Consequently, ad hoc model training and evaluation activities that require  significant manual intervention akin to 'traditional' software delivery processes on the part of Data Science teams – an all too common sight in the world of Data Science – can introduce serious technical and business risk into a service's lifecycle, and should be thought of as particularly pernicious form of technical debt.

Much like successful commercial software products, successful commercial Machine Learning (ML) projects require that the users of the ML service trust the validity and stability of the service they consume.

That is where MLOps comes in. This nascent movement can be regarded as a superset of the DevOps movement: it aims to accelerate the delivery of reliable, working ML software on an ongoing basis. It therefore concerns itself with CI/CD pipelines in much the same way as DevOps, but also adds specific variations on these CI/CD problems. Most notably, the concept of Continuous Training (CT) is added to the mix. What is CT, you ask?

  • Continuous Training - Many ML services require their underlying ML models to be retrained on some fixed basis, or on the occurence of specific events (e.g. data change, upstream model update). Additionally, it is important that these newly retrained models conform to the underlying assumptions and behaviours that defined the previous version of the model in question. Continuous Training, then, is about establishing robust, automated processes for training and deploying models as a specialised variation of conventional Continuous Delivery pipelines, including the pre-processing, evaluation, selection and serving of ML models as part of broader software services.

The aim here is to allow ML practitioners to quickly and confidently deploy their latest and greatest models into production, while preserving the stability of the services that rely upon them.

Getting started

The ML world is increasingly recognising the need for teams that are capable of autonomously developing and deploying 'production grade' ML solutions – particularly in product-focused ML applications – and by extension the potential technical (and business) risks of having organisationally isolated ML/technical capabilities. In many ways, this is convergent with the learnings of the broader software engineering community in recognising similar needs (and risks) for 'conventional' software applications.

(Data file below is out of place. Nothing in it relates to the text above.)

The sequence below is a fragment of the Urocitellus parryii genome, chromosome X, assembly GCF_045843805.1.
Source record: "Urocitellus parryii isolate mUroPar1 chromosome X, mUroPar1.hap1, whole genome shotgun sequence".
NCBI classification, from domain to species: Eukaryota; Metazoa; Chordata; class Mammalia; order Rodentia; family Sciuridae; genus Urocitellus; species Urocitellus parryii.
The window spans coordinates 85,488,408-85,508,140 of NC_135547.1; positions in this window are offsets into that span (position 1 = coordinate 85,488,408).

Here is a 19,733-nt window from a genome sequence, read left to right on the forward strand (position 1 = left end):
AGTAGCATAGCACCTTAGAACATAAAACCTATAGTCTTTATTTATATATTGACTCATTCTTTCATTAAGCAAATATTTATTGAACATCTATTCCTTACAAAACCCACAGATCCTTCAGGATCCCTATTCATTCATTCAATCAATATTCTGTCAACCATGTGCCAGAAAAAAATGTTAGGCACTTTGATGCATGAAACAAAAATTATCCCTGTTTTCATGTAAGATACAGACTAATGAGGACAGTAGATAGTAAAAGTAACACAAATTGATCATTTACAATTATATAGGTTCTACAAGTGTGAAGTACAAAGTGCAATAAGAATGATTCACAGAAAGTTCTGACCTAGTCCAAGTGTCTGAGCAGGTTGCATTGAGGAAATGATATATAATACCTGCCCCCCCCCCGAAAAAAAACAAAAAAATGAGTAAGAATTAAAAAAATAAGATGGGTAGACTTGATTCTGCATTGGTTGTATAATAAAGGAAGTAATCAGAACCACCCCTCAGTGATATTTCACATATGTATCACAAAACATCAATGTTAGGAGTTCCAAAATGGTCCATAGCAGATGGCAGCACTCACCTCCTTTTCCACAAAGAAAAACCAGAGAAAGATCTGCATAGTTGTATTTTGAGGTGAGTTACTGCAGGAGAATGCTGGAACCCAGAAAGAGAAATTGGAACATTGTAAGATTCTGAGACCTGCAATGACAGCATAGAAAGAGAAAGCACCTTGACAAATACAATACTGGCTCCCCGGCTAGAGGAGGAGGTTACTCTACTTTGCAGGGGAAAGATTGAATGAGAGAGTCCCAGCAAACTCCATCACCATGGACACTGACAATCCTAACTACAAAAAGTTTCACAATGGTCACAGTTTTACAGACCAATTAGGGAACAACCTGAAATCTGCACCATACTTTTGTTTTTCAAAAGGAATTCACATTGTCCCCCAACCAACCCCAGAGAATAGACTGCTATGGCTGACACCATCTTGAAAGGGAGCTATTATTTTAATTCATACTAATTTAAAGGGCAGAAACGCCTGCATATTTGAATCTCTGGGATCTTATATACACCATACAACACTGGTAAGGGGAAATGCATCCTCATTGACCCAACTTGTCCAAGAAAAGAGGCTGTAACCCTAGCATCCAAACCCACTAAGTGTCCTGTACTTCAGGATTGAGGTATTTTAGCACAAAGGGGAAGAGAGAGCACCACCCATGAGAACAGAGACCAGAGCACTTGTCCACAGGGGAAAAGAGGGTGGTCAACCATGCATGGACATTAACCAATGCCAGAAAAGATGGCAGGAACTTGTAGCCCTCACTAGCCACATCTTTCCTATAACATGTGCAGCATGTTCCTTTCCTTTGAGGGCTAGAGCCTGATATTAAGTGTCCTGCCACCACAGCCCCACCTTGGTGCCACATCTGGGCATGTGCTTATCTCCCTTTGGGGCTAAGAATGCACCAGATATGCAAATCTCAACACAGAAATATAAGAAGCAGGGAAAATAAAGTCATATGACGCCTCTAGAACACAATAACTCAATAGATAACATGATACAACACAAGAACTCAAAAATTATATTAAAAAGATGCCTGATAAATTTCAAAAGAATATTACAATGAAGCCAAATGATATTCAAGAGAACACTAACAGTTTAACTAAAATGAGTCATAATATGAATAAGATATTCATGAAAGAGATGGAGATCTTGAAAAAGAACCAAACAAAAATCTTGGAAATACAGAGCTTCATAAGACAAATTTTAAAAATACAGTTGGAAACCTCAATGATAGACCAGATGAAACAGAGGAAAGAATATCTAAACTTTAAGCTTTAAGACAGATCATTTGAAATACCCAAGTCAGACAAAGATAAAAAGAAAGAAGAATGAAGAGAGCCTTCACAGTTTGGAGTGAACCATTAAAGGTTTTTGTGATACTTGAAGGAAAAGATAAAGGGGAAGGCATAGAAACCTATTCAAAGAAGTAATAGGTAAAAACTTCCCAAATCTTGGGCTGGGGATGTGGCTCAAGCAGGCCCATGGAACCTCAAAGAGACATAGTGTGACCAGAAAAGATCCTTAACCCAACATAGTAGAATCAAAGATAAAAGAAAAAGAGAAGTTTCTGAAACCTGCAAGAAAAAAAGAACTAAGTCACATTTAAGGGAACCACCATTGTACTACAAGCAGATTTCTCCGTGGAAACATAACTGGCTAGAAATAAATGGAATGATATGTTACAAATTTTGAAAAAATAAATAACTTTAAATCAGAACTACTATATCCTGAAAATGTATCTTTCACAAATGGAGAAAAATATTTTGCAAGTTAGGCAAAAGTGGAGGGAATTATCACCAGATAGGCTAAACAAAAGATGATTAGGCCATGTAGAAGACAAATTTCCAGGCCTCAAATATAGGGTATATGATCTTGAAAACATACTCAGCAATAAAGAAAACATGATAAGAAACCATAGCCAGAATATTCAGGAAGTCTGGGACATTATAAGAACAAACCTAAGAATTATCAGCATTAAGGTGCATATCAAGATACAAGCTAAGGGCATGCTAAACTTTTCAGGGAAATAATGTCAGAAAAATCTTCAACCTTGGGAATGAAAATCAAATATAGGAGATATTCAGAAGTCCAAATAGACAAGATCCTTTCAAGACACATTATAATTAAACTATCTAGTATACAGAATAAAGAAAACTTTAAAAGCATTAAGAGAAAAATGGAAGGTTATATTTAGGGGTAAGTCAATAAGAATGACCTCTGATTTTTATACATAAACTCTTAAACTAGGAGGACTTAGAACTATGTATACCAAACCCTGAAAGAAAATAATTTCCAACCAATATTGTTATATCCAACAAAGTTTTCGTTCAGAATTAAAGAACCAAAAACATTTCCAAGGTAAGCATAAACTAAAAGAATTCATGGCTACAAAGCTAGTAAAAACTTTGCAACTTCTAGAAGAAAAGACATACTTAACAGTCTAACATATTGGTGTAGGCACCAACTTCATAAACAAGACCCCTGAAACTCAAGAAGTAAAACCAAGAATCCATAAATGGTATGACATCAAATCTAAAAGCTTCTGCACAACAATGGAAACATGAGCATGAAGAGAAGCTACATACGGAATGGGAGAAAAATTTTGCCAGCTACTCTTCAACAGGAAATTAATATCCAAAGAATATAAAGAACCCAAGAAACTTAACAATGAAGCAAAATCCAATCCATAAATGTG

As with the broader software engineering ecosystem before it, the ML toolchain is becoming commoditised: the barriers to entry (cost, expertise) are gradually being lowered and the market is becoming more competitive.

This recognition has resulted in a burgeoning ecosystem around many of the problems outlined above. Each passing month sees the introduction of new tools and platforms explicitly targeted at ML/MLOps challenges. As with the broader software engineering ecosystem before it, the ML toolchain is becoming commoditised: the barriers to entry (cost, expertise) are gradually being lowered and the market is becoming more competitive. For those of you looking to get started with MLOps (or ML in general), this makes it a very exciting time to get involved: you can go a long way towards having 'production ready' ML pipelines for very little cost. Here's how.

Creating an ML pipeline

Right, it is about time for the tutorial!